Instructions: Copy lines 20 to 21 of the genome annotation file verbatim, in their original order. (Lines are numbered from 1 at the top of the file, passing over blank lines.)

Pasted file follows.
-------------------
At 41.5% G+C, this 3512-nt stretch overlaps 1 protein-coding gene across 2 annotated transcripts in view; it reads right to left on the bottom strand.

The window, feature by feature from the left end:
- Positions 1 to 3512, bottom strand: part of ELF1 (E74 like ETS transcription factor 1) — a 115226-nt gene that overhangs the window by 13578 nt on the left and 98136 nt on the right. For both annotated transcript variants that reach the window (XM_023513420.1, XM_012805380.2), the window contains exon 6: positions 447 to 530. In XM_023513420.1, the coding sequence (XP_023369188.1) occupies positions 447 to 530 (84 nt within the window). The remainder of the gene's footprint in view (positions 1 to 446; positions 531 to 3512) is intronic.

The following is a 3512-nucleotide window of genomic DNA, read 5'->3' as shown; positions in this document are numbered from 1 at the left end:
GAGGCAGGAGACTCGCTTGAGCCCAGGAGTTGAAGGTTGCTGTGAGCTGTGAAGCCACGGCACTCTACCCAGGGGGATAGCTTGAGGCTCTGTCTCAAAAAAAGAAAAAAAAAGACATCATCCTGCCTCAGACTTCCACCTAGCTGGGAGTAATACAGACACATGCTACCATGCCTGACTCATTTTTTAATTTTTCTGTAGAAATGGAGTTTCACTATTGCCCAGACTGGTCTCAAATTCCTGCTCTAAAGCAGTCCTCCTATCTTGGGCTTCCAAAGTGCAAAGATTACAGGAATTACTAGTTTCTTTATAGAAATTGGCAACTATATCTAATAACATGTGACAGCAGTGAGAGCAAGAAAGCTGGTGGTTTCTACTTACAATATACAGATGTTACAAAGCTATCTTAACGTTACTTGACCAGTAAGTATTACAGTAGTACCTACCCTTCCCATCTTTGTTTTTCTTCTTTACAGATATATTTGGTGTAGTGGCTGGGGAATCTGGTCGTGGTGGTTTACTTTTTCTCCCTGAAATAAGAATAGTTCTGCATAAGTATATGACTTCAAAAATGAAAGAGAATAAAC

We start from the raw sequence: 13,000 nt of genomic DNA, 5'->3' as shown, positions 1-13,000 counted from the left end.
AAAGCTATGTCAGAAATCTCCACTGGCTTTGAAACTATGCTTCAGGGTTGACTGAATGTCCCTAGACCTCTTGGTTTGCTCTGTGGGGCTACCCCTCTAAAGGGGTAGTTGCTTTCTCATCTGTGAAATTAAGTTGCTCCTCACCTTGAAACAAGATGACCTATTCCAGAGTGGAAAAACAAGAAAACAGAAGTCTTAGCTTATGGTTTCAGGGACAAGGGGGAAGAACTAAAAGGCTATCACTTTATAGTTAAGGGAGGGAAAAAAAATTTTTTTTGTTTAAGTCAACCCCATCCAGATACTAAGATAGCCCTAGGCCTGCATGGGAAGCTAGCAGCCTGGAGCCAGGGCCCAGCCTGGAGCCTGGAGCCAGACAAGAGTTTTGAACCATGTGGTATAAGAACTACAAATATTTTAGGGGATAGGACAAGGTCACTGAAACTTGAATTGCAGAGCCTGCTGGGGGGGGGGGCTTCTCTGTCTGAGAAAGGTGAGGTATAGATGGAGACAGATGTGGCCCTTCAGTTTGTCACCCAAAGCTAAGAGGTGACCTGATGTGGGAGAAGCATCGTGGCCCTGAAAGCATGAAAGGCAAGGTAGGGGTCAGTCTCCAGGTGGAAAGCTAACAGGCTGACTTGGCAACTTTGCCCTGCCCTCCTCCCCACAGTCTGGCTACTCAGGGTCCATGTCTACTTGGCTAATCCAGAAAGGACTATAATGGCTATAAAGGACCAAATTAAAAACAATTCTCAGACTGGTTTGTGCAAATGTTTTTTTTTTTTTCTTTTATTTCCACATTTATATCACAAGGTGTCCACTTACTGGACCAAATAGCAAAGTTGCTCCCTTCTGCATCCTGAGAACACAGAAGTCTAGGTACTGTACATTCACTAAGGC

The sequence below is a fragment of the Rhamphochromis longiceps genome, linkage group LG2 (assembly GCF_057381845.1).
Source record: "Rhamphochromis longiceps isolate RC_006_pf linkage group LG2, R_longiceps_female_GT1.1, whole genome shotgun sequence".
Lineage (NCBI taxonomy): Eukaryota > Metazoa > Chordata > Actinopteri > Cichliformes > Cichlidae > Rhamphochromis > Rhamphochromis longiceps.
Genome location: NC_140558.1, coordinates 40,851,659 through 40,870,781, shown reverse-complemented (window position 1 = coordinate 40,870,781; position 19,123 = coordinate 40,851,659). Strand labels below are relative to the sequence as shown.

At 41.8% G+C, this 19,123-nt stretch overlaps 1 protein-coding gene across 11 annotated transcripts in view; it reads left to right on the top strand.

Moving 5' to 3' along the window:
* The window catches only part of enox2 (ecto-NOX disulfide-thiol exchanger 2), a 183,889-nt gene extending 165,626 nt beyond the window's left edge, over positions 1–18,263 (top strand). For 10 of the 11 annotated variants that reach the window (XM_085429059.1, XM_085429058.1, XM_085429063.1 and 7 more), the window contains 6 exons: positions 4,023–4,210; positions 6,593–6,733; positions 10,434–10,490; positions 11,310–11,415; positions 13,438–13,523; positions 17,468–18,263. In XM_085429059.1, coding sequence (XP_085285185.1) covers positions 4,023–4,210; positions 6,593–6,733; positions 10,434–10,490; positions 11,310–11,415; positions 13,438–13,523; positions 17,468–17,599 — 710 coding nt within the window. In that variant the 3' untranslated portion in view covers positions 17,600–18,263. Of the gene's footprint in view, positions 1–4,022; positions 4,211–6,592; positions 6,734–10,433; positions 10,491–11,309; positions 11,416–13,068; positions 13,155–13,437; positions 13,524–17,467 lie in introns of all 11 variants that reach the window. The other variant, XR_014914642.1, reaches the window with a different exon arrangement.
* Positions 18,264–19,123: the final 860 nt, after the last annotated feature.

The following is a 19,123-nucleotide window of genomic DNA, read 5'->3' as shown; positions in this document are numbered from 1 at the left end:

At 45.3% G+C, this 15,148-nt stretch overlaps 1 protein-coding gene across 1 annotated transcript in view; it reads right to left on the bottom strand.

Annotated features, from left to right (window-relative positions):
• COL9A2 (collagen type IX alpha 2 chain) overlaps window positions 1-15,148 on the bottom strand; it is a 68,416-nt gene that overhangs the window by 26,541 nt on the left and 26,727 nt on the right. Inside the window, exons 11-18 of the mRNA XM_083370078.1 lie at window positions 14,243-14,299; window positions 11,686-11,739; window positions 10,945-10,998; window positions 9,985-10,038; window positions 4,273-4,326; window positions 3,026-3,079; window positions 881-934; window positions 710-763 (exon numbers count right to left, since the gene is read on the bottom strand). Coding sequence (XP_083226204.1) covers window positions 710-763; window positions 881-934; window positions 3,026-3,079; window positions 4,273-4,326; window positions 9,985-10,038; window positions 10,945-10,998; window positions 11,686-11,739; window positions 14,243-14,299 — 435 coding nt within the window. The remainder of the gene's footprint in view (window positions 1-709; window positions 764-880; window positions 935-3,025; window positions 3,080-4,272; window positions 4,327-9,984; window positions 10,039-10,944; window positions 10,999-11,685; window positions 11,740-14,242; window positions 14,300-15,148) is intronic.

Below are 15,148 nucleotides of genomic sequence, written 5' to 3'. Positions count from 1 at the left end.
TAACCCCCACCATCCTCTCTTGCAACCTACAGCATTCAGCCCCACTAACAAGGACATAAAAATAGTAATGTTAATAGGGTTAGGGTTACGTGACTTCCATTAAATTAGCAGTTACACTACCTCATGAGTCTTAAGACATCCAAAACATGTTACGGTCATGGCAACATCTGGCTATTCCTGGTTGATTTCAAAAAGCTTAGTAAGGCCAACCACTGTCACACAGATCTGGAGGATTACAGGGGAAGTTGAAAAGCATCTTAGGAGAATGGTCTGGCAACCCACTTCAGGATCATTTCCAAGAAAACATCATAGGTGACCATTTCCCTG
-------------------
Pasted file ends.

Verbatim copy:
Below are 15,148 nucleotides of genomic sequence, written 5' to 3'. Positions count from 1 at the left end.
TAACCCCCACCATCCTCTCTTGCAACCTACAGCATTCAGCCCCACTAACAAGGACATAAAAATAGTAATGTTAATAGGGTTAGGGTTACGTGACTTCCATTAAATTAGCAGTTACACTACCTCATGAGTCTTAAGACATCCAAAACATGTTACGGTCATGGCAACATCTGGCTATTCCTGGTTGATTTCAAAAAGCTTAGTAAGGCCAACCACTGTCACACAGATCTGGAGGATTACAGGGGAAGTTGAAAAGCATCTTAGGAGAATGGTCTGGCAACCCACTTCAGGATCATTTCCAAGAAAACATCATAGGTGACCATTTCCCTG